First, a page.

In terms of the costing on the main bridge, which it has been decided will be made into a triple P project, the city has really inflated the cost. We have compared the cost of the new Minneapolis bridge which was built only 500 miles away and the cost for the Saskatoon bridge. If we adjust the Winnipeg structure to the same size as those in Saskatoon and Minneapolis, we find that both of those structures could be built for around $190 million, yet the city is suggesting that somehow this triple P project is going to cost about $300 million to $350 million.
We have questioned the costing. We have given up the fight about whether it should be a triple P project or conventionally financed. It could proceed on a triple P basis. What we are asking for now is a separate project, merely adding these two lanes to avoid the closure at a cost of around $50 million. I am hoping that we can work out the details of that, whichever government happens to be in power, in the next few months.
I talked before about the issue of the common securities regulator but I never managed to finish my thoughts on the issue. Historically the provinces have resisted the issue and they are going to resist the issue again,. Whether or not we should have a national regulator is open to question. I think probably we should, but the reality is that the provinces will argue provincial jurisdiction.
If the federal government is able to negotiate with the provinces and have a regulator set up, we would want the regulator to have teeth, not to be the docile organization that many of these organizations are right now. The Ontario securities regulator would really be the main regulatory body. I mentioned that the U.S. Securities and Exchange Commission, between the years 2002 and 2007, convicted 1,236 white collar criminals. In Ontario there were only two convicted.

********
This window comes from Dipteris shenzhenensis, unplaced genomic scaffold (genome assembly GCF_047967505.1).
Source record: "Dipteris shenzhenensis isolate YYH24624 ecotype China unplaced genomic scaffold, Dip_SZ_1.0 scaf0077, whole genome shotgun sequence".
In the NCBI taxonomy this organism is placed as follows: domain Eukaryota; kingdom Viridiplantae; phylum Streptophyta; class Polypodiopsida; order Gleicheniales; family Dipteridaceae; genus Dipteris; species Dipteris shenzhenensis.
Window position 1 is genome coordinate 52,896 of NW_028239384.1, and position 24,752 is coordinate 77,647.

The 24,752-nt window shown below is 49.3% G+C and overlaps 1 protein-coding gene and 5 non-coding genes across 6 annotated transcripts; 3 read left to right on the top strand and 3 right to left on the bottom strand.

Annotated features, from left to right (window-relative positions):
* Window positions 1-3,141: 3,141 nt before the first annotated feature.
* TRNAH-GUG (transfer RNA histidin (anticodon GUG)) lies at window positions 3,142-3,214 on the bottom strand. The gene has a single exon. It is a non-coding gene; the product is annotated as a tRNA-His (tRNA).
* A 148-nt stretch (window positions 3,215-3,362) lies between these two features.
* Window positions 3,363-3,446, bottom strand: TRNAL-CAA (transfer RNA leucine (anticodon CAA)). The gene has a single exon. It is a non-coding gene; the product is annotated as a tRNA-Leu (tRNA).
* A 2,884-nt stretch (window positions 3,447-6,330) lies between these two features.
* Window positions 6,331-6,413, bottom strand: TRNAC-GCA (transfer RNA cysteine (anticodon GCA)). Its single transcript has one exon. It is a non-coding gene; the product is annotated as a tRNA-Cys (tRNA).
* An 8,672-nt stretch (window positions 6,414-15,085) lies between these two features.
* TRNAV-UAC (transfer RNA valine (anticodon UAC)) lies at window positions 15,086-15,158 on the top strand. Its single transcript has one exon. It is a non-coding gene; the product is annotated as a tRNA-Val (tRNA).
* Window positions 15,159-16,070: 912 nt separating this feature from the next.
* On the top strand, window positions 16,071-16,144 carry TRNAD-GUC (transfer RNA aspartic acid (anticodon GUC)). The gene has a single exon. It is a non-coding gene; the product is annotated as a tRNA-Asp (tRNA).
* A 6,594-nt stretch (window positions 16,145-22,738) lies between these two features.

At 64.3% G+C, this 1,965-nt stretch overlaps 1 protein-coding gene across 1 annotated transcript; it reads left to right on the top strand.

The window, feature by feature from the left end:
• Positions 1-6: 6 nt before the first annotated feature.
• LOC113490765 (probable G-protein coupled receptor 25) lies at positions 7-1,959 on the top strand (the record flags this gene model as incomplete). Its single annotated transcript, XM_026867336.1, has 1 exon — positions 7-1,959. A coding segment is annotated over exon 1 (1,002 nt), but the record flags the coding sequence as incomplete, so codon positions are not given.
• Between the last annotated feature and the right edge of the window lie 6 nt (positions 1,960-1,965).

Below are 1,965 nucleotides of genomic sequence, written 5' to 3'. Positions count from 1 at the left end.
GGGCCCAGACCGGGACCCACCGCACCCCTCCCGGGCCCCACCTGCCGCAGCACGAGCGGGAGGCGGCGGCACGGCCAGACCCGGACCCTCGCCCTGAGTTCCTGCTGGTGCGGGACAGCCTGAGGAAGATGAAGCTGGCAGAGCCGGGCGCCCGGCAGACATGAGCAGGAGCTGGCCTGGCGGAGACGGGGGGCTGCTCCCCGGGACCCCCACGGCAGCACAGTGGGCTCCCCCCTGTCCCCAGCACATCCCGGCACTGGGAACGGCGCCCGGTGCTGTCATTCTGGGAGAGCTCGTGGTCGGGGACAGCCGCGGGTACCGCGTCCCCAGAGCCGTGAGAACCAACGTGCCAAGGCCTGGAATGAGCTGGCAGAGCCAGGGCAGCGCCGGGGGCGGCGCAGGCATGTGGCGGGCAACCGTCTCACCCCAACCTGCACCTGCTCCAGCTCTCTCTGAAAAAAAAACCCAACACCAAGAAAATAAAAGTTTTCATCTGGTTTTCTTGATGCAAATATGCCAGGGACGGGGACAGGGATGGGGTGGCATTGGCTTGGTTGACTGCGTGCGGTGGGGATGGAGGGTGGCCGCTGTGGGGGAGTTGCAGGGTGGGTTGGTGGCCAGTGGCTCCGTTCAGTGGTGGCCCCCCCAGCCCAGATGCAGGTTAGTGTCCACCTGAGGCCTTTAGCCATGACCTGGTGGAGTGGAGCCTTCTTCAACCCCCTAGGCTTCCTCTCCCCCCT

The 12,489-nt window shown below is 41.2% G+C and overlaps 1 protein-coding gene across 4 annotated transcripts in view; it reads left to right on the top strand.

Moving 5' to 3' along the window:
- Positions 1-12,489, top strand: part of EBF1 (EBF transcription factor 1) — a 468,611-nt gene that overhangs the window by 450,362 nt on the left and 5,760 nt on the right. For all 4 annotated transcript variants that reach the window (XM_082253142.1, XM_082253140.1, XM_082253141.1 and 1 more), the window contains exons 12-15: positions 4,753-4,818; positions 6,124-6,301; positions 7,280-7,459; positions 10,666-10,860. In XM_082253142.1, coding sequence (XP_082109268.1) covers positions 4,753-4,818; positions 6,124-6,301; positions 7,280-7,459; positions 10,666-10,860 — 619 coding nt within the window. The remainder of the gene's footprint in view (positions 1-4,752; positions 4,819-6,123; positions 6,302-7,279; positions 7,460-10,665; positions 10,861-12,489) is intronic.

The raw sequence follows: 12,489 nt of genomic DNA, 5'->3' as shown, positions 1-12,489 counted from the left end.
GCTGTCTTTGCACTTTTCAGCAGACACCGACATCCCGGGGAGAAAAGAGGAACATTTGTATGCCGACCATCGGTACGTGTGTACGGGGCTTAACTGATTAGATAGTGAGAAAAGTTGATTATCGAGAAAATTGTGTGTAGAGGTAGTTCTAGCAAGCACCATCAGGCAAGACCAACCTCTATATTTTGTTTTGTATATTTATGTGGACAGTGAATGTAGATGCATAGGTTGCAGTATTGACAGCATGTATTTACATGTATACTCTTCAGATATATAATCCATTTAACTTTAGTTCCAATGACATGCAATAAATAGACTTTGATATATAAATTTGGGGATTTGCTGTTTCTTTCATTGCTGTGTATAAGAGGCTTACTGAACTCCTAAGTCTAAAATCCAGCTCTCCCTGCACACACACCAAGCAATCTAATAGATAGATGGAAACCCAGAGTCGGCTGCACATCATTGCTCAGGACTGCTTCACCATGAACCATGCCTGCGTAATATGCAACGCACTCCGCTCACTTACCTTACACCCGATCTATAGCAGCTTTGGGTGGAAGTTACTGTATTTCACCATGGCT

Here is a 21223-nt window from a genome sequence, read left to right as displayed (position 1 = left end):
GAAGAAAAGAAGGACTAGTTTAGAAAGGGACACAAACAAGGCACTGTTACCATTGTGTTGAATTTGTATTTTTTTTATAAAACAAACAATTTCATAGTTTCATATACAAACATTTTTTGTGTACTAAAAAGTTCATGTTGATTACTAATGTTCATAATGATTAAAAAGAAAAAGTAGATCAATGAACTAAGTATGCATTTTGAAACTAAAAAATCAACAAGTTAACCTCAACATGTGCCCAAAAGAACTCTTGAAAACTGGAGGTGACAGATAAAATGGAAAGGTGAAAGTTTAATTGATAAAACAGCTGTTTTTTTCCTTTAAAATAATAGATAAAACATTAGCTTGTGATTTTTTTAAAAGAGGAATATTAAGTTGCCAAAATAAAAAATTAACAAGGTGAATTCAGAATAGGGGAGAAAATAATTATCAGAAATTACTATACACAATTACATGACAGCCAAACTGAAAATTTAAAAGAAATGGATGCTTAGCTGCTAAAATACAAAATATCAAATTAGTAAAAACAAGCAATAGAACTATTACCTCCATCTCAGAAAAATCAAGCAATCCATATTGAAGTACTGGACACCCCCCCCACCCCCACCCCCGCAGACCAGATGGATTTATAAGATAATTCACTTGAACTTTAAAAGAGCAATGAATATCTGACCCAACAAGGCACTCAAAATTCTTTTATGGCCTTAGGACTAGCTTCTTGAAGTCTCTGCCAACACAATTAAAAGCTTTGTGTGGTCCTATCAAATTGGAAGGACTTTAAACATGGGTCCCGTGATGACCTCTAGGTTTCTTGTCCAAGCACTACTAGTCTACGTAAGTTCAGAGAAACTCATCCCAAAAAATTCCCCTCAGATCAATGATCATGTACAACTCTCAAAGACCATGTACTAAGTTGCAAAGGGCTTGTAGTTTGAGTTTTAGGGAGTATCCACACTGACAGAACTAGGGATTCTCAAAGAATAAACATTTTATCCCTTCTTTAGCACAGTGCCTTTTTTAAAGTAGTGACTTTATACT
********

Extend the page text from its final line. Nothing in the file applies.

Conrad Black was committing his white-collar crimes in Canada and it took the American regulators to put him in jail. It was not the Canadian regulators that did it.
There is hardly much point in setting up a national securities regulator that is simply going to act like the Ontario regulator does right now, which basically ignores and does not prosecute white-collar crime. I would make the observation that sometimes just setting up new structures and new legislation does not produce the wanted results unless there is an enforcement program and people in place who will do the enforcement.
The problem with this organization is that the people who are doing the enforcement are all hired from inside the industry. What we need are retired police investigators running the operation and not people from the securities firms that they are supposed to be regulating. There is not a lot of regulating going on from what we can see.
I have a number of other comments that I want to make, but I know my time is drawing to an end. The economic update that the Conservatives announced last week missed some very important issues. It missed employment insurance issues which we in the NDP caucus are very concerned about. It did not talk about increases in pensions and protection of pensions for our seniors. We would like to see the OAS increased by $100 a month.
What did the Conservatives talk about? They started out on page 3 of the document saying how terrible things were, how the economy was falling, dropping like a stone, and that we needed immediate action. We were sitting here in anticipation of some action to follow. What did they do? They never offered any of the changes. There was no stimulus package, which is needed to kickstart the economy. Instead, they talked about selling off crown assets. That is a real smart idea. They put it in their books as sales, but they did not identify how much they are going to get at fire-sale prices and what they are going to sell. Are they going to sell the CBC? Are they going to dismantle the Wheat Board and sell off the buildings?
If we are going to be buying assets, now is the time to be buying them at a very depressed price. The worst time for a government to sell off its assets would be during a downturn in the market. What kind of thinking goes on over there on the government side? That is just typical, normal Conservative ideology running its course--